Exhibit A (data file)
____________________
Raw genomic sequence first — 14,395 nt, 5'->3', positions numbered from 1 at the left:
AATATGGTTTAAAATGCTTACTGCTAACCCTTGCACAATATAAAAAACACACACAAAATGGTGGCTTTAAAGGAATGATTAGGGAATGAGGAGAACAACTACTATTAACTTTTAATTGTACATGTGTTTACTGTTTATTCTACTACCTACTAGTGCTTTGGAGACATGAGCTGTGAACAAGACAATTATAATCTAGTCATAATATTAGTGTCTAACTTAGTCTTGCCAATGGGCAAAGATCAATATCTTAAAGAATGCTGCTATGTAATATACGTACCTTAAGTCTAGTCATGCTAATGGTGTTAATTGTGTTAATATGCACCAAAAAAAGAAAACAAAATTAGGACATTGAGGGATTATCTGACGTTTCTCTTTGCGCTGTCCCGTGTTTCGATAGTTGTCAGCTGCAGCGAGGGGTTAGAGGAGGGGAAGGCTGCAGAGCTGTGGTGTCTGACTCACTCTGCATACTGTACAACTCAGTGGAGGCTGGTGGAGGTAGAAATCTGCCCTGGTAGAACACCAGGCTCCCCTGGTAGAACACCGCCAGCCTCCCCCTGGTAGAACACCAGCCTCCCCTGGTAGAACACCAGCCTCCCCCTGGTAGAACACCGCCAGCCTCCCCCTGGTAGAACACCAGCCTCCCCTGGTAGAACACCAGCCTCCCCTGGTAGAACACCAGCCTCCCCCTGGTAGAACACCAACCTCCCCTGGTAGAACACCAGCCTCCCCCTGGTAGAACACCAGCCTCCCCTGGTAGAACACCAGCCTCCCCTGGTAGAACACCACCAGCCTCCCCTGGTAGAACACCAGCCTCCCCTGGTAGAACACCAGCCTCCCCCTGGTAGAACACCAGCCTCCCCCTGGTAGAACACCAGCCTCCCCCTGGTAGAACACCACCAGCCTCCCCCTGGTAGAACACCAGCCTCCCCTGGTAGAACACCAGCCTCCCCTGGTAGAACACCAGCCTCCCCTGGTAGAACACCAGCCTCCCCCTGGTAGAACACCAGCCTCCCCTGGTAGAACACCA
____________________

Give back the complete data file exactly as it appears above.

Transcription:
Raw genomic sequence first — 14,395 nt, 5'->3', positions numbered from 1 at the left:
AATATGGTTTAAAATGCTTACTGCTAACCCTTGCACAATATAAAAAACACACACAAAATGGTGGCTTTAAAGGAATGATTAGGGAATGAGGAGAACAACTACTATTAACTTTTAATTGTACATGTGTTTACTGTTTATTCTACTACCTACTAGTGCTTTGGAGACATGAGCTGTGAACAAGACAATTATAATCTAGTCATAATATTAGTGTCTAACTTAGTCTTGCCAATGGGCAAAGATCAATATCTTAAAGAATGCTGCTATGTAATATACGTACCTTAAGTCTAGTCATGCTAATGGTGTTAATTGTGTTAATATGCACCAAAAAAAGAAAACAAAATTAGGACATTGAGGGATTATCTGACGTTTCTCTTTGCGCTGTCCCGTGTTTCGATAGTTGTCAGCTGCAGCGAGGGGTTAGAGGAGGGGAAGGCTGCAGAGCTGTGGTGTCTGACTCACTCTGCATACTGTACAACTCAGTGGAGGCTGGTGGAGGTAGAAATCTGCCCTGGTAGAACACCAGGCTCCCCTGGTAGAACACCGCCAGCCTCCCCCTGGTAGAACACCAGCCTCCCCTGGTAGAACACCAGCCTCCCCCTGGTAGAACACCGCCAGCCTCCCCCTGGTAGAACACCAGCCTCCCCTGGTAGAACACCAGCCTCCCCTGGTAGAACACCAGCCTCCCCCTGGTAGAACACCAACCTCCCCTGGTAGAACACCAGCCTCCCCCTGGTAGAACACCAGCCTCCCCTGGTAGAACACCAGCCTCCCCTGGTAGAACACCACCAGCCTCCCCTGGTAGAACACCAGCCTCCCCTGGTAGAACACCAGCCTCCCCCTGGTAGAACACCAGCCTCCCCCTGGTAGAACACCAGCCTCCCCCTGGTAGAACACCACCAGCCTCCCCCTGGTAGAACACCAGCCTCCCCTGGTAGAACACCAGCCTCCCCTGGTAGAACACCAGCCTCCCCTGGTAGAACACCAGCCTCCCCCTGGTAGAACACCAGCCTCCCCTGGTAGAACACCA